Will says his journey to Walton College can be traced to his involvement with TeenPact Leadership, a Christian-based program geared toward pre-college teenagers. Participants spend a week at a state capitol, learning about the political process and how their faith can play a role in that. He says being home-schooled enabled him the freedom to visit Rhode Island, Connecticut and Indiana through the program.

Of course, there’s the main reason why Will is at the University of Arkansas: his education. He says Walton College offers the courses that enable him to explore his interests.

“I expected it to be good, but it’s been even better,” he says of his classroom experiences.

He says the campus is neither too big nor too small and allows him to see the results of his efforts.

Will also says Fayetteville offers many amenities not found in his hometown of Mountain View, located in north central Arkansas, such as a Barnes & Noble bookstore and Starbucks coffee shop (one is even located on campus). He says there are also plenty of places for him to enjoy a game of golf.

But school always comes first, and he plans to take full advantage of it. “They give you all the opportunities you can ever want, and all you have to do is pursue them,” Will says.

EPIC Spotlight: Will Allred

Will Allred
“This is a great place to work.
It really is.”

Will Allred

Technology Center
Associate Director

Will Allred’s world is filled with vampires. And not the cute, “sparkly” kind adored by teenage girls that grace movie and television screens. His are grittier and for an older audience.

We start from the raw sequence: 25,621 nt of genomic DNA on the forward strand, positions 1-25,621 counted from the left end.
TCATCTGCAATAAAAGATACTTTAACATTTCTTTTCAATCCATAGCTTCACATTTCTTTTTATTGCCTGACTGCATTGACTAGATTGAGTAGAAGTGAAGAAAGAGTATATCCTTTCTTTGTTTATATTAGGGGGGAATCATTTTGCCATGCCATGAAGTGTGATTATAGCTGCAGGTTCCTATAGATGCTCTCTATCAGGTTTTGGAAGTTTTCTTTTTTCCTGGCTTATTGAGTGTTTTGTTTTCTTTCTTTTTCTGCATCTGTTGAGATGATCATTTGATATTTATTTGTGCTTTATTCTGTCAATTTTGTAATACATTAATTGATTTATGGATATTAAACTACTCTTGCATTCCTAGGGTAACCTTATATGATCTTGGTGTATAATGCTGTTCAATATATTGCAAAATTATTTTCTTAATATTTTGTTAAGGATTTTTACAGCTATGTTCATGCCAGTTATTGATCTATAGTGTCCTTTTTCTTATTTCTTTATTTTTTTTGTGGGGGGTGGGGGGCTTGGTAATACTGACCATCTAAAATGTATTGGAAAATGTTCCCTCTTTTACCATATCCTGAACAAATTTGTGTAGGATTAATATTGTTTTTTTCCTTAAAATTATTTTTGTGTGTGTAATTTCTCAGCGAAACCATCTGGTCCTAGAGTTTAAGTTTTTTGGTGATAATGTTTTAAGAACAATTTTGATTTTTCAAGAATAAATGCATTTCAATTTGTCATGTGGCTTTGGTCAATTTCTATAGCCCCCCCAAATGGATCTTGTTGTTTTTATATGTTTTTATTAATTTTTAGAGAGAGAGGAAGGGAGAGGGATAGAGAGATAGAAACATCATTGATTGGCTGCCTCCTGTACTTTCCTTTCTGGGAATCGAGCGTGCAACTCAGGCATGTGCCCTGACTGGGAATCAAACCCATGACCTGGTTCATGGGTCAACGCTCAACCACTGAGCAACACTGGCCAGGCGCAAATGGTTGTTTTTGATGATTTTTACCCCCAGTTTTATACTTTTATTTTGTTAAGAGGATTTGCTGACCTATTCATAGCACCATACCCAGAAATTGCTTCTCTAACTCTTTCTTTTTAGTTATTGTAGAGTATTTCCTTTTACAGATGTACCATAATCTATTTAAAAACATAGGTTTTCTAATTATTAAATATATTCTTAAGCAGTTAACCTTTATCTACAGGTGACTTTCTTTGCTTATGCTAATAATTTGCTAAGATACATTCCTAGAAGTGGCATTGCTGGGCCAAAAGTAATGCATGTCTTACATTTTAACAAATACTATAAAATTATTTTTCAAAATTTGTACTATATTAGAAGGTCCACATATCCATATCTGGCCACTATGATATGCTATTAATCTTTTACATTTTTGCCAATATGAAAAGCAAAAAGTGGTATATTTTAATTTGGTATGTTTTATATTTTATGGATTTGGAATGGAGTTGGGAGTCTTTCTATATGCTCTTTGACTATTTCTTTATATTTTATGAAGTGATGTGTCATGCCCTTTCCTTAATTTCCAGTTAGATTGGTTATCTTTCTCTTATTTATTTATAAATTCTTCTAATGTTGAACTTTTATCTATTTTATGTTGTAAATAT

After work and on weekends, one might find Allred working on another installment of “Diary of Night,” a graphic novel series he authors that chronicles Catherine Morrison who, at 927 years old, copes in present-day society as a vampire.

During the day, when vampires normally sleep, Allred is the associate director of technology for Sam M. Walton College of Business’s Technology Center. He handles the college’s information systems, which includes several dozen servers as well as data storage, security and printer networking.

“Any projects that involve IT probably involve me,” he says.

At NorthWest Arkansas Community College in Bentonville, Allred puts IT aside and is known as “Dr. Allred,” English instructor. He recently earned his Ph.D. in English here at the University of Arkansas. Though he has a bachelor’s degree in economics, which he earned at Walton College, it was his love for literature and writing that kept him pushing on with his education, he says.

“I’ve always been a reader, and I’m probably a bit ADD in that I don’t like to be bored,” he says.